Search Results

You are looking at 1 - 2 of 2 items for

  • Author: Zhanni Lu x
  • Refine by Access: All x
Clear All Modify Search
Full access

Sriram Yennurajalingam, Vicente Valero, Zhanni Lu, Diane D. Liu, Naifa L. Busaidy, James M. Reuben, Carolina Diaz Fleming, Janet L. Williams, Kenneth R. Hess, Karen Basen-Engquist, and Eduardo Bruera

Background: Despite the high frequency of cancer-related fatigue (CRF) and its debilitating effects on the quality of life of patients with advanced cancer, there are limited treatment options available. Treatments including physical activity (PA) or dexamethasone (Dex) improve CRF; however, they have lower adherence rates (PA) or long-term adverse effects (Dex). The aim of this study was to determine the feasibility of and preliminary results for the combination of PA and Dex in improving CRF. Methods: In this phase II randomized controlled trial, patients with advanced cancer and CRF scores of ≥4/10 on the Edmonton Symptom Assessment Scale were eligible. Patients were randomized to standardized PA for 4 weeks with either 4 mg of Dex (LoDex arm) or 8 mg of Dex (HiDex arm) twice a day for 7 days. Feasibility and change in the Functional Assessment of Cancer Illness Therapy-Fatigue subscale (FACIT-F) from baseline to day 8 and day 29 (primary outcome) were assessed. Secondary outcomes included changes in fatigue dimensions (FACIT-General, Patient-Reported Outcomes Measurement Information System [PROMIS]-Fatigue). Results: A total of 60 of 67 (90%) patients were evaluable. All patients were adherent to study medication. We found that 84% and 65% of patients in the LoDex arm and 96% and 68% of patients in the HiDex arm were adherent to aerobic and resistance exercise, respectively. The FACIT-F effect size in the LoDex arm was 0.90 (P<.001) and 0.92 (P<.001) and the effect size in the HiDex arm was 0.86 and 1.03 (P<.001 for both) at days 8 and 29, respectively. We found significant improvements in the Functional Assessment of Cancer Therapy-Physical (P≤.013) and the PROMIS-Fatigue (P≤.003) at days 8 and 29 in both arms. Mixed-model analysis showed a significant improvement in the FACIT-F scores at day 8 (P<.001), day 15 (P<.001), and day 29 (P=.002). Changes in the FACIT-F scores were not significantly different between patients in the 2 arms (P=.86). Conclusions: Our study found that the combination therapy of PA with Dex was feasible and resulted in the improvement of CRF. The improvement was seen for up to 3 weeks after the discontinuation of Dex. Further larger studies are justified.

ClinicalTrials.gov identifier: NCT02491632.

Full access

Sriram Yennurajalingam, Nizar M. Tannir, Janet L. Williams, Zhanni Lu, Kenneth R. Hess, Susan Frisbee-Hume, Helen L. House, Zita Dubauskas Lim, Kyu-Hyoung Lim, Gabriel Lopez, Akhila Reddy, Ahsan Azhar, Angelique Wong, Sunil M. Patel, Deborah A. Kuban, Ahmed Omar Kaseb, Lorenzo Cohen, and Eduardo Bruera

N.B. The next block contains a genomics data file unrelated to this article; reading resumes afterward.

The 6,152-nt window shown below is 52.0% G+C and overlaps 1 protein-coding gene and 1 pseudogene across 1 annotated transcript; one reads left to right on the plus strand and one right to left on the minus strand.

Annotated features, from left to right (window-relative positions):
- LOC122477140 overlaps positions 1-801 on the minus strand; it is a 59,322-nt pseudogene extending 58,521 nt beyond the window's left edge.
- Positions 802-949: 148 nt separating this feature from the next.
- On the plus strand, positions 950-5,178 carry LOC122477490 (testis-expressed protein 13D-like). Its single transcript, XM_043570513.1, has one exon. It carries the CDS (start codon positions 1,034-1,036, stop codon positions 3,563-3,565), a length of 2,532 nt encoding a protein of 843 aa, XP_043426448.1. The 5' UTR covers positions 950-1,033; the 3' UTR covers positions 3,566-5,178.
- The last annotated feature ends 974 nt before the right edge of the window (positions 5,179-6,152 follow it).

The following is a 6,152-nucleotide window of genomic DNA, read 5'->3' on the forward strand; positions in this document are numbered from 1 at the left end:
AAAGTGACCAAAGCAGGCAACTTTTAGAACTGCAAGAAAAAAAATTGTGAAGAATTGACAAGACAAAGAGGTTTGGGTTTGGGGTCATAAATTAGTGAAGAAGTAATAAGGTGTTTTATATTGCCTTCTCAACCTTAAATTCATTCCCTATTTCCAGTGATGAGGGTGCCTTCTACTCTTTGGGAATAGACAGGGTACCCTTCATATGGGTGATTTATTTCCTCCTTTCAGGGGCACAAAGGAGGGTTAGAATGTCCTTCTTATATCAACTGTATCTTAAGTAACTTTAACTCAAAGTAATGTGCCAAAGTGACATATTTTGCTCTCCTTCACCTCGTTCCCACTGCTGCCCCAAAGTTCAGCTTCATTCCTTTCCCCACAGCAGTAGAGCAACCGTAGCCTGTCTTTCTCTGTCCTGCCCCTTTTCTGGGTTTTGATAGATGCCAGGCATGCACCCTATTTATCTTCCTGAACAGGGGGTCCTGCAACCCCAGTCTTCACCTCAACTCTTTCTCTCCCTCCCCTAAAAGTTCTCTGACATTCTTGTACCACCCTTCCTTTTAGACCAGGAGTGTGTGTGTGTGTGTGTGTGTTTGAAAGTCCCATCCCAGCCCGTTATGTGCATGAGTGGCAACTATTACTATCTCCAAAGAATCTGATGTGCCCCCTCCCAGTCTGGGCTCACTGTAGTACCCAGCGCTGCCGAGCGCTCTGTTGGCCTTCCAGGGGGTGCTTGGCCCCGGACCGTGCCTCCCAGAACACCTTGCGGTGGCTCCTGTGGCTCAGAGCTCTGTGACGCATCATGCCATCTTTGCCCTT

Background: Despite the high frequency, severity, and effects of cancer-related fatigue (CRF) on the quality of life (QoL) of patients with cancer, limited treatment options are available. The primary objective of this study was to compare the effects of oral Panax ginseng extract (PG) and placebo on CRF. Secondary objectives were to determine the effects of PG on QoL, mood, and function. Methods: In this randomized, double-blind, placebo-controlled study, patients with CRF ≥4/10 on the Edmonton Symptom Assessment System (ESAS) were eligible. Based on a pilot study, we randomized patients to receive either 400 mg of standardized PG twice daily or a matching placebo for 28 days. The primary end point was change in the Functional Assessment of Chronic Illness Therapy-Fatigue (FACIT-F) subscale from baseline to day 29. Results: Of 127 patients, 112 (88.2%) were evaluable. The mean (SD) FACIT-F subscale scores at baseline, day 15, and day 29 were 22.4 (10.1), 29.9 (10.6), and 30.1 (11.6) for PG (P<.001), and 24.0 (9.4), 30.0 (10.1), and 30.4 (11.5) for placebo (P<.001). Mean (SD) improvement in the FACIT-F subscale at day 29 was not significantly different in the PG than in the placebo group (7.5 [12.7] vs 6.5 [9.9]; P=.67). QoL, anxiety, depression, symptoms, and functional scores were not significantly different between the PG and placebo groups. Improvement in the FACIT-F subscale correlated with baseline scores (P=.0005), Hospital Anxiety and Depression Scale results (P=.032), and sex (P=.023). There were fewer any-grade toxicities in the PG versus placebo group (28/63 vs 33/64; P=.024). Conclusions: Both PG and placebo result in significant improvement in CRF. PG was not significantly superior to placebo after 4 weeks of treatment. There is no justification to recommend the use of PG for CRF. Further studies are needed. Trial Registration: ClinicalTrials.gov identifier: NCT01375114.